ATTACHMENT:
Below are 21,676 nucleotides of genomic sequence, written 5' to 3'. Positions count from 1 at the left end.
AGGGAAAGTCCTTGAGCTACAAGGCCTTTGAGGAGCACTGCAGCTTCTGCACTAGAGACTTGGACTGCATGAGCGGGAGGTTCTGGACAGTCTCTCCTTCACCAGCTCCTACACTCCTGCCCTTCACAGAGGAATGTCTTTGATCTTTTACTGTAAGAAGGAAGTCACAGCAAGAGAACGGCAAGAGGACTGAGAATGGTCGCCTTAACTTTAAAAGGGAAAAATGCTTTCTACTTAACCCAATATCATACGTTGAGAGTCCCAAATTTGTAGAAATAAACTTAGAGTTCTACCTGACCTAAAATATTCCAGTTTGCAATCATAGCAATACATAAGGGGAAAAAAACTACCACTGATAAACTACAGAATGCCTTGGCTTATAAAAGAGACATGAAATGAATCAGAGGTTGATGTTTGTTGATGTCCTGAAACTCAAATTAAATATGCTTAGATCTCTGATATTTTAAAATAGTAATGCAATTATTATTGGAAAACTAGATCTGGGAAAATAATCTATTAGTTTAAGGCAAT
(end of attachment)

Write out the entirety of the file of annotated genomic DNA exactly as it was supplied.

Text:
Below are 21,676 nucleotides of genomic sequence, written 5' to 3'. Positions count from 1 at the left end.
AGGGAAAGTCCTTGAGCTACAAGGCCTTTGAGGAGCACTGCAGCTTCTGCACTAGAGACTTGGACTGCATGAGCGGGAGGTTCTGGACAGTCTCTCCTTCACCAGCTCCTACACTCCTGCCCTTCACAGAGGAATGTCTTTGATCTTTTACTGTAAGAAGGAAGTCACAGCAAGAGAACGGCAAGAGGACTGAGAATGGTCGCCTTAACTTTAAAAGGGAAAAATGCTTTCTACTTAACCCAATATCATACGTTGAGAGTCCCAAATTTGTAGAAATAAACTTAGAGTTCTACCTGACCTAAAATATTCCAGTTTGCAATCATAGCAATACATAAGGGGAAAAAAACTACCACTGATAAACTACAGAATGCCTTGGCTTATAAAAGAGACATGAAATGAATCAGAGGTTGATGTTTGTTGATGTCCTGAAACTCAAATTAAATATGCTTAGATCTCTGATATTTTAAAATAGTAATGCAATTATTATTGGAAAACTAGATCTGGGAAAATAATCTATTAGTTTAAGGCAAT